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Computational protein design will continue to improve as new implementations and parameterizations are explored. An automated protein design procedure is implemented and applied to the full redesign of 16 globular proteins. We combine established but simple ingredients: a molecular mechanics description of the protein where nonpolar hydrogens are implicit,(More)
Computationally designed protein sequences have been proposed as a basis to perform fold recognition and homology searching. To investigate this possibility, an automated procedure is used to completely redesign 24 SH3 proteins and 22 SH2 proteins. We use the experimental backbone coordinates as fixed templates in the folded state and a molecular mechanics(More)
We describe an automated procedure for protein design, implemented in a flexible software package, called Proteus. System setup and calculation of an energy matrix are done with the XPLOR modeling program and its sophisticated command language, supporting several force fields and solvent models. A second program provides algorithms to search sequence space.(More)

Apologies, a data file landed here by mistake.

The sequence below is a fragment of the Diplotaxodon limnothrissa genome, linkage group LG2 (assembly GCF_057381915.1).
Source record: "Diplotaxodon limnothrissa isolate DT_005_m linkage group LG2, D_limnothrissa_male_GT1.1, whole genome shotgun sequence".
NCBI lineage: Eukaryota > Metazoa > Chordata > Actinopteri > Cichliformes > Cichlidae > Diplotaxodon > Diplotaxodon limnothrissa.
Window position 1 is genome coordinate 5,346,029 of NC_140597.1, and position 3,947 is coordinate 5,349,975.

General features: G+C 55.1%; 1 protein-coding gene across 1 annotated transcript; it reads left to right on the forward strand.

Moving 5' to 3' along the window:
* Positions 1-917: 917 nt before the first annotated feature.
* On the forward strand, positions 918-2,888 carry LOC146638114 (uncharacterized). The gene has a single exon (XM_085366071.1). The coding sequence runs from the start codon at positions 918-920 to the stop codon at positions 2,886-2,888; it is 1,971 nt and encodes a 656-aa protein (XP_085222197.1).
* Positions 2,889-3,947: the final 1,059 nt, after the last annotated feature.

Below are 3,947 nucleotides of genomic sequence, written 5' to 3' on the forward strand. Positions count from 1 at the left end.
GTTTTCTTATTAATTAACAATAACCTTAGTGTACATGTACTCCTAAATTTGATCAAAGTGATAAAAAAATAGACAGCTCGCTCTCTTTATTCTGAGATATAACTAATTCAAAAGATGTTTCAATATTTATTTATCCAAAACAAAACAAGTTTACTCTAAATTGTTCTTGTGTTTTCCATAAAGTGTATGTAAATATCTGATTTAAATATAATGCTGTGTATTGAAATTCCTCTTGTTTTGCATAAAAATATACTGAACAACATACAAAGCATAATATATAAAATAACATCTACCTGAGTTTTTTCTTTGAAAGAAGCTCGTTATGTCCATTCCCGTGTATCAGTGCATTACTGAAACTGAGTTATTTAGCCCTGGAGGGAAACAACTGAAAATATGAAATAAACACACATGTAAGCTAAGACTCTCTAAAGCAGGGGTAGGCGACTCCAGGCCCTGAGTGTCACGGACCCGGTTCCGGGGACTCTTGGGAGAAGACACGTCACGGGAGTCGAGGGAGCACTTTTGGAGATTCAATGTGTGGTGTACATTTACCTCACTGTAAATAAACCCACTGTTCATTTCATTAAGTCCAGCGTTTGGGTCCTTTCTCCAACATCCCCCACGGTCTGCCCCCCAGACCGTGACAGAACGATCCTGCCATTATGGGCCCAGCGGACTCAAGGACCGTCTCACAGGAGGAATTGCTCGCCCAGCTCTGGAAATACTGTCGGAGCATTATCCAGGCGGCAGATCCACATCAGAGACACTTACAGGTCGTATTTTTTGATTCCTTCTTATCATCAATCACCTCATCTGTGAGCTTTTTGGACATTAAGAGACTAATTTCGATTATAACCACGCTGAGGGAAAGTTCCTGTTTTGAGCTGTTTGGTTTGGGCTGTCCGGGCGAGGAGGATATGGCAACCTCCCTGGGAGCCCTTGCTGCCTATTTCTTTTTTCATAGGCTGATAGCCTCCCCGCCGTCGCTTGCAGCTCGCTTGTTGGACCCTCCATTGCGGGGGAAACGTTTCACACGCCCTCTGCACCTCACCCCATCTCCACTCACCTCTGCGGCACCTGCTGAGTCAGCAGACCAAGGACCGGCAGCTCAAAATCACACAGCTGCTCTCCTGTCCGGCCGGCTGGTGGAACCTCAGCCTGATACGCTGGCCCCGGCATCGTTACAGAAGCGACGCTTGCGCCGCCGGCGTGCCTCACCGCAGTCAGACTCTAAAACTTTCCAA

PDZ domains direct protein-protein interactions and serve as models for protein design. Here, we optimized a protein design energy function for the Tiam1 and Cask PDZ domains that combines a molecular mechanics energy, Generalized Born solvent, and an empirical unfolded state model. Designed sequences were recognized as PDZ domains by the Superfamily fold(More)
This chapter describes the organization and use of Proteus, a multitool computational suite for the optimization of protein and ligand conformations and sequences, and the calculation of pK α shifts and relative binding affinities. The software offers the use of several molecular mechanics force fields and solvent models, including two generalized Born(More)
Computational protein design depends on an energy function and an algorithm to search the sequence/conformation space. We compare three stochastic search algorithms: a heuristic, Monte Carlo (MC), and a Replica Exchange Monte Carlo method (REMC). The heuristic performs a steepest-descent minimization starting from thousands of random starting points. The(More)
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